How do you cope with survivor’s guilt?

Let me explain… I suffer from survivor’s guilt yet it is my dad who is the survivor not me. So, maybe I should say how do you cope with caretaker-of-parent-survivor-who-faced-a-deadly-cancer guilt?   I know it sounds odd but it’s the truth. My dad faced advanced stomach cancer in late 2013, had a total gastrectomy followed by chemotherapy, targeted therapy infusions, and radiation. He spent one miserable year undergoing treatment and an additional miserable second year trying to recover from having no stomach and treatment toxicity.  It was brutal. He underwent so much without any guarantees that he would even survive it.  In fact, all the odds were stacked against him– something crazy like 4% survival– that he’d get to overcome this stupid cancer. Yet, every time, every. single. time. he faced every challenge –with courage, faith, and hope.

Aki Smith Shigeo tsuruoka stomach cancerSometimes I feel like the worst daughter in the world.  I should be out screaming my heart out with gratitude and I am – but more like whispering it. I am so thankful that now finally getting close to his third year canniversary it is all starting to be feel normal again. We don’t live in a constant state of fear anymore (now it’s only a few days between scans—the usual) and we get to enjoy life. We can make plans for the future– Like real plans that are months away or even years!! All the small things that I took for granted once upon a time. I understand that I am such a lucky daughter. I get to have my dad for a little bit longer (because let’s face it; one day my dad will die and I just hope it has nothing to do with stomach cancer.  Ah shucks, we will all die someday, and I just hope it is way…way later.)  But I do struggle with how to celebrate his life and his milestones without being insensitive to the people who aren’t as lucky.  And it’s such a fine balance. It’s exhausting.  It’s painful. It’s devastating.

dodger-day-1I can’t tell you that I fully understand why I get to keep my dad meanwhile my 29-year-old neighbor died from stomach cancer just months before his 30th birthday. Actually, there is no part of me that understands the fault in our stars. I have this internal struggle with myself all the time and I don’t quite even know if it’s normal or not. Yes, my dad has survivor’s guilt. We can all agree that’s normal. But me? Am I crazy weird? When I see encouraging posts on my social media from friends that lost their own parent, or loved-one from stomach cancer yet they can still unselfishly be genuinely happy for me and my dad… it warms my heart. On the flip side, I get the tougher posts where I get questioned on the why or how. It’s not like I know the secret formula to cure this awful thing–  For reasons unknown, my dad responded to treatment. Or worse yet, when people are so hurt they delete me or unfollow me as a friend. And I feel so bad that I caused that. I caused jealousy, and pain because life is just so unfair. I know they don’t wish badly on us; they just wish their outcome was better. It still hurts very, very much.  Sometimes I want to delete all my social media, give up on all updating and go back to the days of life before cancer. dad-peace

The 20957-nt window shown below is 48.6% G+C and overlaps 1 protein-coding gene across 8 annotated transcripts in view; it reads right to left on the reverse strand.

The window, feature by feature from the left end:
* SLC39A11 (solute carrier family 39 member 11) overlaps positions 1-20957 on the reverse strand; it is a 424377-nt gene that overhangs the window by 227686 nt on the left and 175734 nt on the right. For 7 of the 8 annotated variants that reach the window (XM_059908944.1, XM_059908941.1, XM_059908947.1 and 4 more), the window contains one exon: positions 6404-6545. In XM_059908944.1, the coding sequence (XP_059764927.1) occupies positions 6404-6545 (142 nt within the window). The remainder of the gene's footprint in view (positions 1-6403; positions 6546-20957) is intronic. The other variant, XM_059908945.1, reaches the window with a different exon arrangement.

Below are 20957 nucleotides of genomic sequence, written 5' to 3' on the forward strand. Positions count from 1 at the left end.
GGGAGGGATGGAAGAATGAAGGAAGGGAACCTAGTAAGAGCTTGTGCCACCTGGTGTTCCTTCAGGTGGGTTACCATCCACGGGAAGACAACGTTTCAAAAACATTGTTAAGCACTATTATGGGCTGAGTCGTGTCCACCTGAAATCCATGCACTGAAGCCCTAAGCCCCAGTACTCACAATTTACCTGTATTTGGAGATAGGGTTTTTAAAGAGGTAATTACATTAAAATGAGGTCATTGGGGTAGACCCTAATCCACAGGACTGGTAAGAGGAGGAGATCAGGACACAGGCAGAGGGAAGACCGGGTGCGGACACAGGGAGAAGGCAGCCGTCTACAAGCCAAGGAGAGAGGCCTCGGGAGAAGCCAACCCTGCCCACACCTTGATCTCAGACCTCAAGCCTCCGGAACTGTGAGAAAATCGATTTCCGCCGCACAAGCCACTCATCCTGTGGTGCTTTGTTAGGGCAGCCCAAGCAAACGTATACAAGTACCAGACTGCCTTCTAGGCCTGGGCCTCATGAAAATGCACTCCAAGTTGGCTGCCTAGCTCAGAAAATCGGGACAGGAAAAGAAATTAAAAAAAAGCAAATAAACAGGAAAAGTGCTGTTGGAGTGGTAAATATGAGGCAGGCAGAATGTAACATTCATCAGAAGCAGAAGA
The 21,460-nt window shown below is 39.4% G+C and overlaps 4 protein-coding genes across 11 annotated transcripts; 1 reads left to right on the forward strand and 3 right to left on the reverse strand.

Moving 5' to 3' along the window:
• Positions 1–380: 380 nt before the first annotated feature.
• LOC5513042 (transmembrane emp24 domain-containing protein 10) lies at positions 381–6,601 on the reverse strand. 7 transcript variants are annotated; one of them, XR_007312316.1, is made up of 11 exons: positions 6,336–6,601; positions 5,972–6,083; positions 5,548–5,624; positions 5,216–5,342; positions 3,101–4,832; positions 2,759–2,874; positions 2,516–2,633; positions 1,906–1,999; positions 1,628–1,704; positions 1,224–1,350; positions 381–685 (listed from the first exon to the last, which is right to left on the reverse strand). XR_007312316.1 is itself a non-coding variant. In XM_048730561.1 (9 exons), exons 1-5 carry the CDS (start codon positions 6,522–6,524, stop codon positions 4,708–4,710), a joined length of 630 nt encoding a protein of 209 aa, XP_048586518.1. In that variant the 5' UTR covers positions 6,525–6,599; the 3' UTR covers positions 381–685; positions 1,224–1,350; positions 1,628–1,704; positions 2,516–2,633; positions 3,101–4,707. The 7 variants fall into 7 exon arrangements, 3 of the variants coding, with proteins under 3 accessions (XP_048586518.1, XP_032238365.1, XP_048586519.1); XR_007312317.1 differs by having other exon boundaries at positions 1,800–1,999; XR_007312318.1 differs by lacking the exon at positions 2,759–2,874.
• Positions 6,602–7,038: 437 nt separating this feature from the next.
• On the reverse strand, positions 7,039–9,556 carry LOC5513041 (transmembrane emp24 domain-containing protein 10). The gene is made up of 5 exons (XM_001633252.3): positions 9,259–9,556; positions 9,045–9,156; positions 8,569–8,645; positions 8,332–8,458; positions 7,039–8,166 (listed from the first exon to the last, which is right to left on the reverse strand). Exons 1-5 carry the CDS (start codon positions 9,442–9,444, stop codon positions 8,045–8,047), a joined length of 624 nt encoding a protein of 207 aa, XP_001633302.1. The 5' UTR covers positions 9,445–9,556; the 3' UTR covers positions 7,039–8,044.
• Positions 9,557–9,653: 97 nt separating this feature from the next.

But then I think back to the day we were told my dad has stomach cancer and all I could do was cry. I felt so alone and so scared and I had nobody to turn too. I had this old blog from a lady who died from stomach cancer in 2009 (she predicted she might only have two years and it sadly came true) and a virtual friend with fake cancer… and my husband and my mom. Google wasn’t exactly kind and gentle — are survival statistics really necessary? Seriously! I really thought we were at the beginning of the end.  I remember thinking I wish I had some HOPE. Anything!  I eventually did find hope.  In my dad… It was his optimism and reassurance that he had lived a full life and was ready for whatever to happen. Then we built this amazing team of doctors and my dad went from a Stage IV diagnosis to a Stage IIIB diagnosis just by changing health institutions.  One day—well, more like 2 very long, long years–  depression and hopelessness turned to passion and drive. Above it all, I found my purpose. They say cancer is the best worst thing that can happen, and again, for that too I’m grateful! I seriously appreciate life– Like to a degree that I never ever felt before!  I am happy to wake up every morning. I love to love and no longer have time for hate. Every moment I seize the day. And my needs changed too. I don’t dream about vacations and rainbows. I don’t need fancy stuff, or clothes. What I crave most is to give the one thing I didn’t have back then to my friends affected by stomach cancer… Hope.  I didn’t ever plan on becoming a stomach cancer patient advocate … not ever ever ever…but I’m here and I’m not going anywhere. I have to believe that me sharing and caring does more good than the alternative. So, join me at Hope For Stomach Cancer… and let’s figure out a way to deliver hope together.

Stomach Cancer Awareness Network Hope for stomach cancer

Oh and anybody—if you have any tips, advice, or anything that I can use, give me a shout out. I’m pretty sure I’m not alone. At least I hope not.

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One thought on “How do you cope with survivor’s guilt?

  1. Thank you for including me in your journey.  It sounds like things have been going a lot better for your dad and your family. You are on a positive road right now. Get rid of the guilt, and only live for today.  One day at a time is all you can do right now.  Your dad is a real trouper when it comes to being strong.  Greet each day with enthusiasm and hope.  Faith doesn’t hurt either! Love you,Aunt Sandi

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